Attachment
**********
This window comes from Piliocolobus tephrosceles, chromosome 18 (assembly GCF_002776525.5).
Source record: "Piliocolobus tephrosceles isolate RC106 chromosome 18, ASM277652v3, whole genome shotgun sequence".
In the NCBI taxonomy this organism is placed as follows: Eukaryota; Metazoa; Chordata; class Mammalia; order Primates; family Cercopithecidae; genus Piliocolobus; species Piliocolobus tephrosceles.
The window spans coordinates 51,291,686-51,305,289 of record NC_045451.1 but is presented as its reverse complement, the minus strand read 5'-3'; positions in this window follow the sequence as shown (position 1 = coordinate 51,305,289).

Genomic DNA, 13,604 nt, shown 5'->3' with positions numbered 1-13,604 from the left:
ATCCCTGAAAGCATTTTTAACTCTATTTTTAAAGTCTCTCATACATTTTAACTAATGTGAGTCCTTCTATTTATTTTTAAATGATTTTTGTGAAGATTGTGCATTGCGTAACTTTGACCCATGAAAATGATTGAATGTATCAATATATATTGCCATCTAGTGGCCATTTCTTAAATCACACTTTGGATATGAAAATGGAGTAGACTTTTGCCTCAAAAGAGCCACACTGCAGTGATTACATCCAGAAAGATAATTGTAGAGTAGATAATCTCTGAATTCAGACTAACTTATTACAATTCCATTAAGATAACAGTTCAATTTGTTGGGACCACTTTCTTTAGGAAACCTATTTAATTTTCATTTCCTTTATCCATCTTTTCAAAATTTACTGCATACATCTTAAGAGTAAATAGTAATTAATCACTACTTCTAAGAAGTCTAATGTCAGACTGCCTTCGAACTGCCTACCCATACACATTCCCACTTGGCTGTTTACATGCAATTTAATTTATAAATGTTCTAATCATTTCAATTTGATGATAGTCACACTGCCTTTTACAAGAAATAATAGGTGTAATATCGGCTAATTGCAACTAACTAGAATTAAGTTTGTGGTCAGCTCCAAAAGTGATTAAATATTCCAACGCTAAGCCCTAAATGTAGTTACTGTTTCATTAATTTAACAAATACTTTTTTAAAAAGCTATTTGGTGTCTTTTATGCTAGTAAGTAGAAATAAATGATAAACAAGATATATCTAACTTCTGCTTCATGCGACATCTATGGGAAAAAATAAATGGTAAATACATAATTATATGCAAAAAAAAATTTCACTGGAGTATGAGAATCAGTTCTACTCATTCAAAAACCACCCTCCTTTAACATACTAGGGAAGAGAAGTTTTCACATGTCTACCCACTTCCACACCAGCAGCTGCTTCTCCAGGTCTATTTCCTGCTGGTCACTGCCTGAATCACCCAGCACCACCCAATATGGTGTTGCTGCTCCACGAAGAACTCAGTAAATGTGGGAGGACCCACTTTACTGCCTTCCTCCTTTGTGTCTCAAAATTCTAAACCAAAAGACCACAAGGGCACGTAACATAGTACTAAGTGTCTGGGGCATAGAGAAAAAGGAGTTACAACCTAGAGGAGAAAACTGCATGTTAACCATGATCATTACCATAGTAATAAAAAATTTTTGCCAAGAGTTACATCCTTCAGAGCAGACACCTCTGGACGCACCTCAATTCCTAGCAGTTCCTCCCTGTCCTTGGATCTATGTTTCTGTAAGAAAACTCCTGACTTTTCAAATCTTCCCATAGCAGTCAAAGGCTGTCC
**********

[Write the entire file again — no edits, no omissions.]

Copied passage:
This window comes from Piliocolobus tephrosceles, chromosome 18 (assembly GCF_002776525.5).
Source record: "Piliocolobus tephrosceles isolate RC106 chromosome 18, ASM277652v3, whole genome shotgun sequence".
In the NCBI taxonomy this organism is placed as follows: Eukaryota; Metazoa; Chordata; class Mammalia; order Primates; family Cercopithecidae; genus Piliocolobus; species Piliocolobus tephrosceles.
The window spans coordinates 51,291,686-51,305,289 of record NC_045451.1 but is presented as its reverse complement, the minus strand read 5'-3'; positions in this window follow the sequence as shown (position 1 = coordinate 51,305,289).

Genomic DNA, 13,604 nt, shown 5'->3' with positions numbered 1-13,604 from the left:
ATCCCTGAAAGCATTTTTAACTCTATTTTTAAAGTCTCTCATACATTTTAACTAATGTGAGTCCTTCTATTTATTTTTAAATGATTTTTGTGAAGATTGTGCATTGCGTAACTTTGACCCATGAAAATGATTGAATGTATCAATATATATTGCCATCTAGTGGCCATTTCTTAAATCACACTTTGGATATGAAAATGGAGTAGACTTTTGCCTCAAAAGAGCCACACTGCAGTGATTACATCCAGAAAGATAATTGTAGAGTAGATAATCTCTGAATTCAGACTAACTTATTACAATTCCATTAAGATAACAGTTCAATTTGTTGGGACCACTTTCTTTAGGAAACCTATTTAATTTTCATTTCCTTTATCCATCTTTTCAAAATTTACTGCATACATCTTAAGAGTAAATAGTAATTAATCACTACTTCTAAGAAGTCTAATGTCAGACTGCCTTCGAACTGCCTACCCATACACATTCCCACTTGGCTGTTTACATGCAATTTAATTTATAAATGTTCTAATCATTTCAATTTGATGATAGTCACACTGCCTTTTACAAGAAATAATAGGTGTAATATCGGCTAATTGCAACTAACTAGAATTAAGTTTGTGGTCAGCTCCAAAAGTGATTAAATATTCCAACGCTAAGCCCTAAATGTAGTTACTGTTTCATTAATTTAACAAATACTTTTTTAAAAAGCTATTTGGTGTCTTTTATGCTAGTAAGTAGAAATAAATGATAAACAAGATATATCTAACTTCTGCTTCATGCGACATCTATGGGAAAAAATAAATGGTAAATACATAATTATATGCAAAAAAAAATTTCACTGGAGTATGAGAATCAGTTCTACTCATTCAAAAACCACCCTCCTTTAACATACTAGGGAAGAGAAGTTTTCACATGTCTACCCACTTCCACACCAGCAGCTGCTTCTCCAGGTCTATTTCCTGCTGGTCACTGCCTGAATCACCCAGCACCACCCAATATGGTGTTGCTGCTCCACGAAGAACTCAGTAAATGTGGGAGGACCCACTTTACTGCCTTCCTCCTTTGTGTCTCAAAATTCTAAACCAAAAGACCACAAGGGCACGTAACATAGTACTAAGTGTCTGGGGCATAGAGAAAAAGGAGTTACAACCTAGAGGAGAAAACTGCATGTTAACCATGATCATTACCATAGTAATAAAAAATTTTTGCCAAGAGTTACATCCTTCAGAGCAGACACCTCTGGACGCACCTCAATTCCTAGCAGTTCCTCCCTGTCCTTGGATCTATGTTTCTGTAAGAAAACTCCTGACTTTTCAAATCTTCCCATAGCAGTCAAAGGCTGTCC